2012-07-25 / Front Page

River educates teachers

By Jim McConnell
STAFF WRITER


Elizabeth Davis Middle School teachers Lisa Perreca (from left), Jessica Miller and Dawn Boyd prepare for a canoe trip on the James River as part of a teachers’ outdoor education program. 
Jim McConnell/Chesterfield Observerr Elizabeth Davis Middle School teachers Lisa Perreca (from left), Jessica Miller and Dawn Boyd prepare for a canoe trip on the James River as part of a teachers’ outdoor education program. Jim McConnell/Chesterfield Observerr During her tenure as principal at Elizabeth Davis Middle School, Sara Fraher explored various methods to unify the faculty while also encouraging appreciation for the environment among the student body.

Fraher is no longer at Davis, having taken over as principal at Manchester Middle, but her legacy endures. That’s one reason why, for the third consecutive year, a group of Davis teachers signed up for a highly interactive five-day environmental education course offered last week by the Chesapeake Bay Foundation.

“Chesterfield County Public Schools wants to create lifelong learners and I think teachers are the best example of that,” said Betty Bauman, who teaches English at Davis.


Chesterfield teachers prepare to paddle down the James River as part of an environmental education course offered last week by the Chesapeake Bay Foundation. 
Jim McConnell/Chesterfield Observer Chesterfield teachers prepare to paddle down the James River as part of an environmental education course offered last week by the Chesapeake Bay Foundation. Jim McConnell/Chesterfield Observer This year’s course, titled “Chesapeake Bay: An Historical Perspective,” started last Monday with a tour of Henricus Historical Park and discussion of “green” building techniques.

But the real adventure began Tuesday, when the group of 16 teachers reported to the boat launch at Deep Bottom Park in Henrico County for a canoe trip on the James River.

They worked together to help CBF leaders Eric Wiegandt and Ken Slazyk unload the canoes, listened to Wiegandt’s brief tutorial on rowing techniques and donned life jackets before boarding the canoes.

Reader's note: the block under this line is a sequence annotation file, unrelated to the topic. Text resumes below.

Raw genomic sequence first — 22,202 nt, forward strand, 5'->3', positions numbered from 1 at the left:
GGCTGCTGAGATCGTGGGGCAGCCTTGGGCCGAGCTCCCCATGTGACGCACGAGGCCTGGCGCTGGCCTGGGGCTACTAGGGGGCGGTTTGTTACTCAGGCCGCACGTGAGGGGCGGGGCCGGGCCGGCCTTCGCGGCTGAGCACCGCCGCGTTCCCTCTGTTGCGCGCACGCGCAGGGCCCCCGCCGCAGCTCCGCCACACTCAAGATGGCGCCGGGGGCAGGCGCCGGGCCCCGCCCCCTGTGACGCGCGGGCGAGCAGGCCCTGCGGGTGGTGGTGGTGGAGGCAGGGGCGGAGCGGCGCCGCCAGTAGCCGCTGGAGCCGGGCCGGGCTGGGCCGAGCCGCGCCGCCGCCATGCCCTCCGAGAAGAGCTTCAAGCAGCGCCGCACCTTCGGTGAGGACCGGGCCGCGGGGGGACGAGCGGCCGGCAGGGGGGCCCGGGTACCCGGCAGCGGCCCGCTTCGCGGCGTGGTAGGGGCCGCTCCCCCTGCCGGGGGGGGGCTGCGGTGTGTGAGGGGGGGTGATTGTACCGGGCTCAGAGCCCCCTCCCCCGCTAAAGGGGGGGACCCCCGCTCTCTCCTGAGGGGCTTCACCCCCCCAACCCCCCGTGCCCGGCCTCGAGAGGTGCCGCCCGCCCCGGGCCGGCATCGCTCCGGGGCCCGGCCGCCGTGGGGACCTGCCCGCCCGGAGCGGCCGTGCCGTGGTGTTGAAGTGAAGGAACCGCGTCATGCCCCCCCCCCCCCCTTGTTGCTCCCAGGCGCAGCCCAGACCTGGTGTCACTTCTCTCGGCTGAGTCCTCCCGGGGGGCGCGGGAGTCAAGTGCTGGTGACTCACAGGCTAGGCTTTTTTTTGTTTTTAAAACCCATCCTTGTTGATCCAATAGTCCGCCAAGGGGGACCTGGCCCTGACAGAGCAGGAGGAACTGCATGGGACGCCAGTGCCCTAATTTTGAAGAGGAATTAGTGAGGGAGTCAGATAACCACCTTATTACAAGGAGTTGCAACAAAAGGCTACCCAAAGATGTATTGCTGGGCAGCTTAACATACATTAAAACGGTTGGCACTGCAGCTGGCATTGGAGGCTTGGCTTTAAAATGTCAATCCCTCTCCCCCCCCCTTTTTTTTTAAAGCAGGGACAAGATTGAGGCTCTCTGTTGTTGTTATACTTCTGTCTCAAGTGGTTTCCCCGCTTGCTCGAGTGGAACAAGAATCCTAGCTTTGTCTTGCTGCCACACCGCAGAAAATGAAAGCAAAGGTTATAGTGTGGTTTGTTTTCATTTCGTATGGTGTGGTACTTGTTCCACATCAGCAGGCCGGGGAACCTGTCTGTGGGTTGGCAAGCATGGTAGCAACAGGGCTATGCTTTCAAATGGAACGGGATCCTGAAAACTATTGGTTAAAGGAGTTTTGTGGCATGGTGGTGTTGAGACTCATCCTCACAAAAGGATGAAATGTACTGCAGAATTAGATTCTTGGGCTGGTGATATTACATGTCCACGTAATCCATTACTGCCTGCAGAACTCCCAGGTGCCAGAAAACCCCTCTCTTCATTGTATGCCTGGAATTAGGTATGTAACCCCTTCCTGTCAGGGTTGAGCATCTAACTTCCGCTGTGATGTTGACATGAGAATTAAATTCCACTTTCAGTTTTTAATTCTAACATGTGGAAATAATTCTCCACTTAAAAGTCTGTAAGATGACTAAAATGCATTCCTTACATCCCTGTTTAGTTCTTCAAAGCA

The teachers performed water quality tests during the trip, then returned to shore and watched an “electrofishing” demonstration by the Virginia Department of Game and Inland Fisheries.

Electrofishing is a scientific survey method used to sample fish populations to determine abundance, density, and species composition in a particular body of water. Performed correctly, it leaves fish unharmed and able to return to their natural state in as few as two minutes after being stunned.

Slazyk, an avid outdoorsman who grew up in rural Hanover County, said one of the interesting parts of his job is the opportunity to interact with people “outside their comfort zone.”

“Sometimes you can get a little jaded because you see things in nature all the time,” he added. “Watching the light bulb come on when somebody sees something for the first time – like maybe a bald eagle – I get to see it through their eyes.”

For course veterans like Bauman, motoring out into the middle of the Chesapeake Bay was hardly a new experience. Not so for first-timers like seventh-grade math teacher Lisa Perreca.

“It was quite the adventure,” Perreca said. “We learned a lot about the bay and about each other.”

On Wednesday and Thursday, the teachers performed a range of activities that aren’t part of their everyday routines – from pulling up crab pots and dredging for oysters to mucking their way through a saltwater marsh looking at minnows, birds and dragonflies.

In the evening, they gathered to discuss challenges to the health of the bay and identify strategies for improving it. They spent two nights at Great Fox Island, where they stayed overnight in a former hunting lodge on stilts 20 minutes north of Tangier Island in the middle of the Chesapeake Bay.

Bauman’s prediction that accommodations there would be “pretty primitive” proved accurate; there was little electricity in the lodge, no indoor plumbing and no air conditioning.

Fortunately for the teachers and their CBF leaders, there was a significant breeze blowing across the island both nights. Many in the group pulled their mattresses out into the large screened-in porch to sleep Wednesday night, and had similar plans for Thursday night until a wicked thunderstorm rolled over the island and forced them indoors.

“Triple digits [temperatures] and no AC and we still managed to have a wonderful time,” Perreca said.

Wiegandt hopes that the teachers’ experience last week motivates them to bring their students out on field trips with CBF staff during the school year.

Increasing student knowledge and appreciation of the environment was one of the goals of the Chesapeake 2000 agreement between the states of Virginia, Maryland and Pennsylvania, Washington, D.C., the Chesapeake Bay Commission and the Environmental Protection Agency.

It was also an item on the to-do list of the former principal at Elizabeth Davis Middle – one that has been fully embraced by many of the school’s current staff members.

Included among the group members who participated in last week’s CBF course were the school’s special education coordinator, librarian and teachers from every subject area and grade level.

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